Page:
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Habitat flap heads for appeal

A lawsuit over the Clifton Park habitat of the Karner blue butterfly will go to the state Appellate Division.

An appeal has been filed with the state Appellate Division in the dismissal of a 2006 lawsuit filed by Save the Pine Bush, Inc. and 11 individuals who challenged a Clifton Park Planning Board warehouse site plan approval granted that summer.

The project was approved by the board together with a state Environmental Quality Review Act negative declaration -- a determination meaning the planning board found that the building plan was not likely to have a significant adverse impact on the environment.

The Sept. 27, 2006, suit challenged the process used by the planning board to grant the approval. The lawsuit had claimed the board violated SEQRA by issuing the negative declaration despite adverse impacts of the project on the endangered Karner blue butterfly and its habitat along Wood Road, including the project site, and by six other causes of action, including not taking a "hard look" at the project's impact as SEQRA requires; failing to consider cumulative impacts of the project with others in the vicinity of Wood Road; conducting a "segmented" review of a broader plan of development by the applicant; and not requiring creation of a Supplemental Environmental Impact Statement.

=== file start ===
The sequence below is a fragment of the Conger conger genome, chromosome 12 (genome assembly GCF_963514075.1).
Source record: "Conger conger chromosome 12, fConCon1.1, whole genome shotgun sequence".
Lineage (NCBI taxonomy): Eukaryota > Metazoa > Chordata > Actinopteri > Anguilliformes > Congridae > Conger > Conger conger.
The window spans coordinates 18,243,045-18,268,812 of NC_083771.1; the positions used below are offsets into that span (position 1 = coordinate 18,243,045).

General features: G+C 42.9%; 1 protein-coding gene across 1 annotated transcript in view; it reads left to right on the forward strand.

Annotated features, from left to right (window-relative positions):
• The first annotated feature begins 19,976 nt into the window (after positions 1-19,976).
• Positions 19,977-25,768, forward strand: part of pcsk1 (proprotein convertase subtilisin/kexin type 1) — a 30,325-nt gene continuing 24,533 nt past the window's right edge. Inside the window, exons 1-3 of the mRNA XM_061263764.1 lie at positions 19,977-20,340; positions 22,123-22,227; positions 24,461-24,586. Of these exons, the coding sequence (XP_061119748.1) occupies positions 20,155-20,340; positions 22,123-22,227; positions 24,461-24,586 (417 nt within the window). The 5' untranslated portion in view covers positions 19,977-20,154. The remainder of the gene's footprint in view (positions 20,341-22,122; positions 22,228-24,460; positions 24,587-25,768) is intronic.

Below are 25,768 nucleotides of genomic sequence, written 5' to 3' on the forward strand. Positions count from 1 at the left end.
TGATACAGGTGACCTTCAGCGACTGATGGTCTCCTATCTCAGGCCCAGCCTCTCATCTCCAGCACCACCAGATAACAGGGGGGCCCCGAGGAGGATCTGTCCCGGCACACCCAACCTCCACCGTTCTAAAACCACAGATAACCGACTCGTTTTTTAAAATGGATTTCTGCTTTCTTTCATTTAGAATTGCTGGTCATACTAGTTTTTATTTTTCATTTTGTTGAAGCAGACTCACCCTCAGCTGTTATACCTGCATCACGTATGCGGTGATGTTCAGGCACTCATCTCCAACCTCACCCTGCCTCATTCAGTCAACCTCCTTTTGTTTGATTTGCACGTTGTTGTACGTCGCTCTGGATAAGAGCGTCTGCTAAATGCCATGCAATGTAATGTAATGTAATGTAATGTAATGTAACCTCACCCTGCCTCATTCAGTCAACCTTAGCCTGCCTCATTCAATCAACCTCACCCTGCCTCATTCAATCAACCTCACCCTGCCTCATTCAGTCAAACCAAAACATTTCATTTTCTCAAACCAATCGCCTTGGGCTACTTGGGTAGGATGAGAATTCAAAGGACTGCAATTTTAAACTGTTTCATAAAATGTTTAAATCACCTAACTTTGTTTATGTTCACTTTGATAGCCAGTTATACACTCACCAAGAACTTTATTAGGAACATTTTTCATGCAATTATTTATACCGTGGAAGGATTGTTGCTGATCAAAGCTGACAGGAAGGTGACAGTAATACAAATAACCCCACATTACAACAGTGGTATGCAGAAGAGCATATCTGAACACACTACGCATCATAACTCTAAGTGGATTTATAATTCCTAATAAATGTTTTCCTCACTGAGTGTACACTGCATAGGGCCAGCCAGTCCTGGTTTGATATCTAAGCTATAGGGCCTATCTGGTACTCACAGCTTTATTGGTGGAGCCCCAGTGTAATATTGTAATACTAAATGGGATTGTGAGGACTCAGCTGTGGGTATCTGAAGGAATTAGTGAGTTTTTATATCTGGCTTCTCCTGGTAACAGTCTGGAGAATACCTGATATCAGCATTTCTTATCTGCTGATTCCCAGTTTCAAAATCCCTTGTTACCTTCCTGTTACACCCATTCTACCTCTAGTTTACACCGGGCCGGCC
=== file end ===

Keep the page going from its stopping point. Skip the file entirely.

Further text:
The plaintiffs also alleged that a submitted plan to "manage" the site falls far short of the town's own requirements, as issued after a 1991 generic environmental study of the Wood Road area. The individual plaintiffs included four town of Clifton Park residents and five board members of Save the Pine Bush, a regional environmental protection organization.

On Nov. 3, 2006, acting state Supreme Court Judge Barry Kramer granted motions by the town of Clifton Park and project applicant DCG Development Company to dismiss the case based on their claims that Save the Pine Bush and the citizen plaintiffs all lacked standing to challenge the town's approvals.

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